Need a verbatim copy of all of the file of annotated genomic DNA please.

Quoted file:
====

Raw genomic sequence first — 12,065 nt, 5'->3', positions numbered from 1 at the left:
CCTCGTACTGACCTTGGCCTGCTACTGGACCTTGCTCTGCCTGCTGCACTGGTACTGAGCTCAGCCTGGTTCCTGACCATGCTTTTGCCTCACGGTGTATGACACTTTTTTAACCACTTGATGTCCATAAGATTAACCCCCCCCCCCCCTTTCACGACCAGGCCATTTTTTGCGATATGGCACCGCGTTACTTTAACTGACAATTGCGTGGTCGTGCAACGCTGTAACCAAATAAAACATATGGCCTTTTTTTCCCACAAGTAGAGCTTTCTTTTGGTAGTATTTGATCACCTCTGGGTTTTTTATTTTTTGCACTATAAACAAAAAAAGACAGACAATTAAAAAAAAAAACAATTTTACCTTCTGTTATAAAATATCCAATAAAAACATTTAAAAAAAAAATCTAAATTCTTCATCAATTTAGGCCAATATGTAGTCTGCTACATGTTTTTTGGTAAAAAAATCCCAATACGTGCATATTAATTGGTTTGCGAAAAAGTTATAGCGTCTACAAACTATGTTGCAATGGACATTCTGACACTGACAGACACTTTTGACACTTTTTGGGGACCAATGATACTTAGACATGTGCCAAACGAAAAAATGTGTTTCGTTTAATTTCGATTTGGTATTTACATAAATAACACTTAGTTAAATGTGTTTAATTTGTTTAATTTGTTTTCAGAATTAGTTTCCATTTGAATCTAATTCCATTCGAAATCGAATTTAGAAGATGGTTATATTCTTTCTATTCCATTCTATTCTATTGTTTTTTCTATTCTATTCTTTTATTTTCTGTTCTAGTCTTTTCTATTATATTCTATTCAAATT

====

Raw genomic sequence first — 12,065 nt, 5'->3', positions numbered from 1 at the left:
CCTCGTACTGACCTTGGCCTGCTACTGGACCTTGCTCTGCCTGCTGCACTGGTACTGAGCTCAGCCTGGTTCCTGACCATGCTTTTGCCTCACGGTGTATGACACTTTTTTAACCACTTGATGTCCATAAGATTAACCCCCCCCCCCCCTTTCACGACCAGGCCATTTTTTGCGATATGGCACCGCGTTACTTTAACTGACAATTGCGTGGTCGTGCAACGCTGTAACCAAATAAAACATATGGCCTTTTTTTCCCACAAGTAGAGCTTTCTTTTGGTAGTATTTGATCACCTCTGGGTTTTTTATTTTTTGCACTATAAACAAAAAAAGACAGACAATTAAAAAAAAAAACAATTTTACCTTCTGTTATAAAATATCCAATAAAAACATTTAAAAAAAAAATCTAAATTCTTCATCAATTTAGGCCAATATGTAGTCTGCTACATGTTTTTTGGTAAAAAAATCCCAATACGTGCATATTAATTGGTTTGCGAAAAAGTTATAGCGTCTACAAACTATGTTGCAATGGACATTCTGACACTGACAGACACTTTTGACACTTTTTGGGGACCAATGATACTTAGACATGTGCCAAACGAAAAAATGTGTTTCGTTTAATTTCGATTTGGTATTTACATAAATAACACTTAGTTAAATGTGTTTAATTTGTTTAATTTGTTTTCAGAATTAGTTTCCATTTGAATCTAATTCCATTCGAAATCGAATTTAGAAGATGGTTATATTCTTTCTATTCCATTCTATTCTATTGTTTTTTCTATTCTATTCTTTTATTTTCTGTTCTAGTCTTTTCTATTATATTCTATTCAAATT